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The explosion of CFD trading has opened the modern trading ﬂoor to anyone with disposable capital and an internet connection. There is a plethora of online brokers and trading platforms offering access to the ﬁnancial markets through CFD derivative instruments (Contract for Differences).
CFDs act as an agreement between two parties to exchange the difference in price between the opening and closing price of a trading position. While traditional investing involves purchasing physical shares on a public exchange or any underlying physical asset, with a CFD trading account, an investor doesn’t take ownership of the underlying asset (CFD traders trade based on the underlying price movement of an asset).
CFD trading offers the trading community some unique features. Most perceptibly, it’s easier to short-sell with CFDs, meaning returns can be generated from both a rise (by going long) and a fall (by going short) in price action. Also, as CFD traders do not own the underlying asset, access to higher leverage is possible (leverage is achievable when trading/investing in non-derivative products, though it is more restricted compared to the derivatives market), thus requiring only a small fraction of upfront margin on the total trade value (notional value). Whilst leverage can supersize potential proﬁts, losses are equally magnified. This is why it is recommended to always trade with a back-tested trading strategy and adopt a well-defined risk-management approach.
Blind trading isn’t all that different from gambling. Education and insight are critical to getting the most out of CFD trading, so beginner traders must make sure to do their due diligence before thinking of opening a position on a live account. Demo accounts are a must for new and inexperienced traders; at the very least, they allow for mistakes and allow traders to familiarise themselves with the markets and the trading platforms.
FP Markets has its trove of up-to-date market news and information presented through the Traders Hub, including technical analysis and fundamental analysis, as well as the Trading Academy to help traders understand the basics. While the internet is broadly a good source for information and research regarding trading, it’s important to be careful of false or misleading information from unreliable sources. Despite this, the internet can still be an invaluable research tool to help you get the most out of CFD trading.
You will unlikely get the most out of your CFD account without doing the correct research. It’s not an easy journey and requires a serious amount of time, focus and patience to achieve any sustained success. The research will involve learning the basics of CFDs, testing different technical and fundamental analysis strategies on a demo account, risk-management practice, and perhaps wider learning surrounding global economics and market trends. If you’re not constantly learning, you’re cutting your potential short.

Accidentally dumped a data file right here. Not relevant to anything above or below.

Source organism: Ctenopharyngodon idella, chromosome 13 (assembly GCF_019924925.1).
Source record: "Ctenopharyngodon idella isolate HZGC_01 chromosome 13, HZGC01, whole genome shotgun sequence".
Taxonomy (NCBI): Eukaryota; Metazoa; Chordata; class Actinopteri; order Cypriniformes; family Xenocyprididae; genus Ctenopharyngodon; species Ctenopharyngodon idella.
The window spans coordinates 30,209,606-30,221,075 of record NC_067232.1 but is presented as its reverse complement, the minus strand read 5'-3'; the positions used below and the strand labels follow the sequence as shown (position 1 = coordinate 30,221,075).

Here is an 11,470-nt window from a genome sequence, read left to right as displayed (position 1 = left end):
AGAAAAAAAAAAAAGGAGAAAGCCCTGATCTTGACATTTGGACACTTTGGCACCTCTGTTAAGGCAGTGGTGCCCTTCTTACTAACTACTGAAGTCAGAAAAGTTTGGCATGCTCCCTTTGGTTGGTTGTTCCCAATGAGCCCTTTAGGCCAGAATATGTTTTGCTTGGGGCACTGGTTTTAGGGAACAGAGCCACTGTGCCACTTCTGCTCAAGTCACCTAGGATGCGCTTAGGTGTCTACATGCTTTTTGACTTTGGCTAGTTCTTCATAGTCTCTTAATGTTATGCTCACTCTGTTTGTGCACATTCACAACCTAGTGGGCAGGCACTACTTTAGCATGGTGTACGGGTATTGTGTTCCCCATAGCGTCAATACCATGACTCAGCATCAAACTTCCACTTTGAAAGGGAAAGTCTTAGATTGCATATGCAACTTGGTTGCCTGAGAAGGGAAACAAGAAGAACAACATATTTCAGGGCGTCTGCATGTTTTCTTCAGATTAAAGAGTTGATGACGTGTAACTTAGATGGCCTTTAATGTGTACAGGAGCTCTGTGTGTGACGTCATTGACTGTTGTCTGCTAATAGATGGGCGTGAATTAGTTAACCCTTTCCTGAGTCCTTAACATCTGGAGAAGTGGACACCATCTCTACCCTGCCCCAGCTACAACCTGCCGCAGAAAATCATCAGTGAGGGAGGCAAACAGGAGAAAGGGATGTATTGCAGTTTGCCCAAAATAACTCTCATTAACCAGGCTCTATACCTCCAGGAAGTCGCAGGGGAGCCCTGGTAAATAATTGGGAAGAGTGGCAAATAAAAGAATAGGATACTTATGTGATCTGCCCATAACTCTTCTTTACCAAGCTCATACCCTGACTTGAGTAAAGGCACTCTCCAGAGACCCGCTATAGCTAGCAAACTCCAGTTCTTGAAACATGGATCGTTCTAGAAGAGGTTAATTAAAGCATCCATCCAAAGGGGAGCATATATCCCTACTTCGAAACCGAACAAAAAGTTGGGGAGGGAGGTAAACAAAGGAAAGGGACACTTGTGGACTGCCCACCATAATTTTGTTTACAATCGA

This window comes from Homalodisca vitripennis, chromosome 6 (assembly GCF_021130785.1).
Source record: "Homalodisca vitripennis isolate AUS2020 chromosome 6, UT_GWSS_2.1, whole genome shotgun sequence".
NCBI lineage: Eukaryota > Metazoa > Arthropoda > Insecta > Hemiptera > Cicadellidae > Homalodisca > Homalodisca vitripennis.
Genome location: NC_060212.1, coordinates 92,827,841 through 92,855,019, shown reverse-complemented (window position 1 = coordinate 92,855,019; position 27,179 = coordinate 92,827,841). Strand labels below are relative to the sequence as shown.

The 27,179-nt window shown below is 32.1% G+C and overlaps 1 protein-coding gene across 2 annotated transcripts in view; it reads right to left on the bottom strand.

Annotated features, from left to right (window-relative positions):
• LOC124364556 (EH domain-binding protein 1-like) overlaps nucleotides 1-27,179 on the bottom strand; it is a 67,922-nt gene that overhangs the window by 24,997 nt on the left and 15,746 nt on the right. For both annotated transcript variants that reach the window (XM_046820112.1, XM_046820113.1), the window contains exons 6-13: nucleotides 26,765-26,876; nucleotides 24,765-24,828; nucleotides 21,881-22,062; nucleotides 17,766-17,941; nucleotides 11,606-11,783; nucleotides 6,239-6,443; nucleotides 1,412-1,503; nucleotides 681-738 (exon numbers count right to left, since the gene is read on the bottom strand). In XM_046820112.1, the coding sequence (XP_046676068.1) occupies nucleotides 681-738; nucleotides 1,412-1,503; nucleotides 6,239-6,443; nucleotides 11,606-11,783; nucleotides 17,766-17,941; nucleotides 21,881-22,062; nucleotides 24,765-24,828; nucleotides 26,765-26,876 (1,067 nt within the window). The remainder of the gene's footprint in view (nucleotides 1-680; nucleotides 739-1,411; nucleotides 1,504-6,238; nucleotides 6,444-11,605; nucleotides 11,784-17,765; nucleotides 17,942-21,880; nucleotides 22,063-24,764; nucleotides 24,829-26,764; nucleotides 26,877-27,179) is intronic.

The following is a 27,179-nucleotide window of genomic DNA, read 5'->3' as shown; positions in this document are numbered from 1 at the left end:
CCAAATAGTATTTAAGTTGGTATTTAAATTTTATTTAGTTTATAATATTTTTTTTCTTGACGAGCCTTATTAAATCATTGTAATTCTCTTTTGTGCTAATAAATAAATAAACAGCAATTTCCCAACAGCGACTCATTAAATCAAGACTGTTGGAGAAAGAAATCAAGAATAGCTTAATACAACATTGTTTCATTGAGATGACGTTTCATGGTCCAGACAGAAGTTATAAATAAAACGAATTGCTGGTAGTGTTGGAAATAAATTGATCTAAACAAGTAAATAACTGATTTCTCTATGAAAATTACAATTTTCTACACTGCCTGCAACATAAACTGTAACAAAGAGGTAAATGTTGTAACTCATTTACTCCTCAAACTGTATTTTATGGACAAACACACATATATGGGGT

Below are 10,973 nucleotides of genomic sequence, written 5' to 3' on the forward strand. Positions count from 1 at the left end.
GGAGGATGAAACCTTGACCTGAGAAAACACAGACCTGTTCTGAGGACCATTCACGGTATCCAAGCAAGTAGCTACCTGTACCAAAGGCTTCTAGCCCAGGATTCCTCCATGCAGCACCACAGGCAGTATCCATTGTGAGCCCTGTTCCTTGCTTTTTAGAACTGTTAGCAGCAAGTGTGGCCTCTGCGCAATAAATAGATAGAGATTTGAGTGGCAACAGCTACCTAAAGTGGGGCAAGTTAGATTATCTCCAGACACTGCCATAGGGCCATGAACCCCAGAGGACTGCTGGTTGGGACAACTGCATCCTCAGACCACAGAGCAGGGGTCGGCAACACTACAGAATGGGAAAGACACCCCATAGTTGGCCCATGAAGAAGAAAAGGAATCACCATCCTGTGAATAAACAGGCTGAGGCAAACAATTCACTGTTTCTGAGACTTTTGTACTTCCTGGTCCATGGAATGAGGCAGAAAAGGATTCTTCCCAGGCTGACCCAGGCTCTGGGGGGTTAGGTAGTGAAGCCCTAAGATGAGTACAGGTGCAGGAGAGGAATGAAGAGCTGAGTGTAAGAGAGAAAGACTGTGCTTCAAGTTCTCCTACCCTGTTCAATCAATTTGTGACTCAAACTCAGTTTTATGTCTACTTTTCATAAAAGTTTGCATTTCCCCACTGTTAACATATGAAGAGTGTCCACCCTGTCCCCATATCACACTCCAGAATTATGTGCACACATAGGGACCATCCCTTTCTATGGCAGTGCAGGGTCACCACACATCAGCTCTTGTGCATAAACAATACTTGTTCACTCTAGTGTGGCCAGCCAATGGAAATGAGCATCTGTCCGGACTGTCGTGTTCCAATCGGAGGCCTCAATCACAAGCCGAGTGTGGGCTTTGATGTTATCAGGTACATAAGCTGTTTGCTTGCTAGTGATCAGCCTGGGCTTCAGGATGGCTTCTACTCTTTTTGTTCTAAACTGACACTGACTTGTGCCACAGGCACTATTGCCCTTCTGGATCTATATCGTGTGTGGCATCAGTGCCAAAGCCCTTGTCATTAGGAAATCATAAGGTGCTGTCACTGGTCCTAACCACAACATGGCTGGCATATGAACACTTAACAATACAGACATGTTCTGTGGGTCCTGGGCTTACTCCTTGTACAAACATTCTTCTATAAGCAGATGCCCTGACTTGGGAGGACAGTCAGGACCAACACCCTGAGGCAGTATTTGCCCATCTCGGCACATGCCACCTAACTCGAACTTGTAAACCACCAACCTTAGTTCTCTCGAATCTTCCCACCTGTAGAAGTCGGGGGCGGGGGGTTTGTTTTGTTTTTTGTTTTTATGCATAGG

One of the key features available for CFD trading strategies is the ability for any retail trader to go short. In other words, the trader speculates that an asset's price will depreciate (the trader, thus, assumes risk [hedging transfers risk]). A return is generated if the underlying asset trades lower, meaning traders can beneﬁt from all types of market sentiment rather than just looking for assets with potential price growth. Regarding technical analysis, the ability to open positions in both directions opens a whole other ballpark of potential trades. For day traders and scalpers, this is incredibly useful because they can use short-term volatility as an advantage, opening various trades in both directions over the trading day or week. Be careful, though. When short selling, make sure to protect your position with protective stop-loss orders as otherwise, there is no maximum loss as the price can move inﬁnitely upwards but not the other way around. For example, short selling on negative company news can be risky for high-growth companies like Apple.
The cutting-edge tech behind CFD brokers allows the masses to access a diverse range of ﬁnancial instruments, from currency pairs to commodities, like oil or grain, or global indices like the FTSE 100 or S&P 500.
FP Markets offer CFDs on various asset classes, including individual stocks, global indexes, currencies, commodities, bonds, digital currencies and more.
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